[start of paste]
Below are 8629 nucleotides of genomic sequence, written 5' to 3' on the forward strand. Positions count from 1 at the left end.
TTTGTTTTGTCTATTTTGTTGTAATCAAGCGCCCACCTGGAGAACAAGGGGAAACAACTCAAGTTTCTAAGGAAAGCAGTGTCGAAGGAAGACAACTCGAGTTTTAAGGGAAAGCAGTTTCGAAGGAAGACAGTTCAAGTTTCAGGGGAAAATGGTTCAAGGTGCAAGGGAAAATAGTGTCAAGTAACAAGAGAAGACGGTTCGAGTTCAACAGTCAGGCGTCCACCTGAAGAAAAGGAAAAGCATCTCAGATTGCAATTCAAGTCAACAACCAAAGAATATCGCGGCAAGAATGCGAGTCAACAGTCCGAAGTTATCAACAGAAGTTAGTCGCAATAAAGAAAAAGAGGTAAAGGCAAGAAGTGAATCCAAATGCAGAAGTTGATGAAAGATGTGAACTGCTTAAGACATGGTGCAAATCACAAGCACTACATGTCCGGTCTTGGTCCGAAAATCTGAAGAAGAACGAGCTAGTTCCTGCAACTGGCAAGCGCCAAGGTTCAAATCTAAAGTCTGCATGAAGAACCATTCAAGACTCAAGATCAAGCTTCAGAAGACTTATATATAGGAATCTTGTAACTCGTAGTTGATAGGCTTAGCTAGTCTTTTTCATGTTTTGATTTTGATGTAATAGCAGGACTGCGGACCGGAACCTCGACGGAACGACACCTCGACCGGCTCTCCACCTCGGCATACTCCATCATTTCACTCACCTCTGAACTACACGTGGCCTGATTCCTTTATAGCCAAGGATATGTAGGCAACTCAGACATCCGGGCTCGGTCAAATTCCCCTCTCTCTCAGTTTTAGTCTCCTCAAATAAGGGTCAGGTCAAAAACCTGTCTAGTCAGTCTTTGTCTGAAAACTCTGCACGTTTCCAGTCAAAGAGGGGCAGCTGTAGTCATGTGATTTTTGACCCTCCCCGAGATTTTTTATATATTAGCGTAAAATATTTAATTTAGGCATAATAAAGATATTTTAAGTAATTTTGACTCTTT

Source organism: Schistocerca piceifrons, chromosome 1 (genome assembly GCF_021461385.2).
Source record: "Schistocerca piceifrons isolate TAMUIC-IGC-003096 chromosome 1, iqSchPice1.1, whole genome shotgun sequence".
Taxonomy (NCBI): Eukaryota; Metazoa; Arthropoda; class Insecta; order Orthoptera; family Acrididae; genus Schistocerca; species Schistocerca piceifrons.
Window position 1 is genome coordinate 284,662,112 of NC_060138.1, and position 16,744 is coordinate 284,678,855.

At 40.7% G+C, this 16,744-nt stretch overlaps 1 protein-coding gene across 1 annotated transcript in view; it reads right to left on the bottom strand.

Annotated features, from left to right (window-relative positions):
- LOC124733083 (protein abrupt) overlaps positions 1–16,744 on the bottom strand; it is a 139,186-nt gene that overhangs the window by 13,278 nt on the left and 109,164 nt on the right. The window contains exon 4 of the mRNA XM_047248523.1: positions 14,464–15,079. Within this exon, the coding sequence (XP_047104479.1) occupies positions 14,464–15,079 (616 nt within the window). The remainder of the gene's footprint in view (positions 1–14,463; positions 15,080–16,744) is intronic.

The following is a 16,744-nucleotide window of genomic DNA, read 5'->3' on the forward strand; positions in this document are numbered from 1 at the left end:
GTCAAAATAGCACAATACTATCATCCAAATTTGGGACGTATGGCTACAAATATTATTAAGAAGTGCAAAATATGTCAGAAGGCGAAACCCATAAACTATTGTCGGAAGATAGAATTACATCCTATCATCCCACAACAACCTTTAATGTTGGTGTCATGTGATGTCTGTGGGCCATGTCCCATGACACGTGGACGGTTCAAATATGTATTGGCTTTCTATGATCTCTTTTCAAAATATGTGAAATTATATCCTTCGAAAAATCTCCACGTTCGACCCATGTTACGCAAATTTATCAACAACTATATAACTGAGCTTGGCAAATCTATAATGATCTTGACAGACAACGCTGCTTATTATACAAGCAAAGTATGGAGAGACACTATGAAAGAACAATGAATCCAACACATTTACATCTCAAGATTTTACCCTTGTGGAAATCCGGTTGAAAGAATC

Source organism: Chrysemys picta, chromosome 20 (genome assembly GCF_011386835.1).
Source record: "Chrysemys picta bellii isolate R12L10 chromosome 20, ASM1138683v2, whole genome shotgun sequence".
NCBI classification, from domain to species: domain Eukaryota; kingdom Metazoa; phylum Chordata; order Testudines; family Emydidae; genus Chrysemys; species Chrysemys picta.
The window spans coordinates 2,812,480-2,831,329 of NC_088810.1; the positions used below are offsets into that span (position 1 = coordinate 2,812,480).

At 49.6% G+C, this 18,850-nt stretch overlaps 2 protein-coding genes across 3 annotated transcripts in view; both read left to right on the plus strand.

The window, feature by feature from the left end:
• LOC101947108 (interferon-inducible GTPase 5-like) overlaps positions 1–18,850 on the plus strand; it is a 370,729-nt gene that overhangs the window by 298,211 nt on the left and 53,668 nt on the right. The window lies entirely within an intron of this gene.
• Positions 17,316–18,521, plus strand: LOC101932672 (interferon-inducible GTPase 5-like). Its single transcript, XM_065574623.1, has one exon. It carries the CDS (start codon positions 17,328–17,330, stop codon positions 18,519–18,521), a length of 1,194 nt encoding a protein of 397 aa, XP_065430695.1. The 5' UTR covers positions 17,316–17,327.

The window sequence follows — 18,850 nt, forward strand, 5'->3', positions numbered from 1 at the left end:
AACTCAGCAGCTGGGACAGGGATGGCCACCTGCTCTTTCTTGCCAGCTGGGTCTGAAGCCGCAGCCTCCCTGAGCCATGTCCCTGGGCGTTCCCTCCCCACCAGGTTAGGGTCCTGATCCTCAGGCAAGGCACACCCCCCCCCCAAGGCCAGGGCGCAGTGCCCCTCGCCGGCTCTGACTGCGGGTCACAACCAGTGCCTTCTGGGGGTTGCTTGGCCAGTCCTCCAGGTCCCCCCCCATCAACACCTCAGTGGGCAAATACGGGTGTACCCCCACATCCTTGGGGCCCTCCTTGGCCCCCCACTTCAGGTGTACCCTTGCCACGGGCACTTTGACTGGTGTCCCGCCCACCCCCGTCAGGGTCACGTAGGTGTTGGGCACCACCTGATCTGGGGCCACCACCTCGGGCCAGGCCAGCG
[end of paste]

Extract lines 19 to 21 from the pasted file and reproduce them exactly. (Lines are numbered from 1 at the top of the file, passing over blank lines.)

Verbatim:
• Positions 17,316–18,521, plus strand: LOC101932672 (interferon-inducible GTPase 5-like). Its single transcript, XM_065574623.1, has one exon. It carries the CDS (start codon positions 17,328–17,330, stop codon positions 18,519–18,521), a length of 1,194 nt encoding a protein of 397 aa, XP_065430695.1. The 5' UTR covers positions 17,316–17,327.

The window sequence follows — 18,850 nt, forward strand, 5'->3', positions numbered from 1 at the left end:
AACTCAGCAGCTGGGACAGGGATGGCCACCTGCTCTTTCTTGCCAGCTGGGTCTGAAGCCGCAGCCTCCCTGAGCCATGTCCCTGGGCGTTCCCTCCCCACCAGGTTAGGGTCCTGATCCTCAGGCAAGGCACACCCCCCCCCCAAGGCCAGGGCGCAGTGCCCCTCGCCGGCTCTGACTGCGGGTCACAACCAGTGCCTTCTGGGGGTTGCTTGGCCAGTCCTCCAGGTCCCCCCCCATCAACACCTCAGTGGGCAAATACGGGTGTACCCCCACATCCTTGGGGCCCTCCTTGGCCCCCCACTTCAGGTGTACCCTTGCCACGGGCACTTTGACTGGTGTCCCGCCCACCCCCGTCAGGGTCACGTAGGTGTTGGGCACCACCTGATCTGGGGCCACCACCTCGGGCCAGGCCAGCG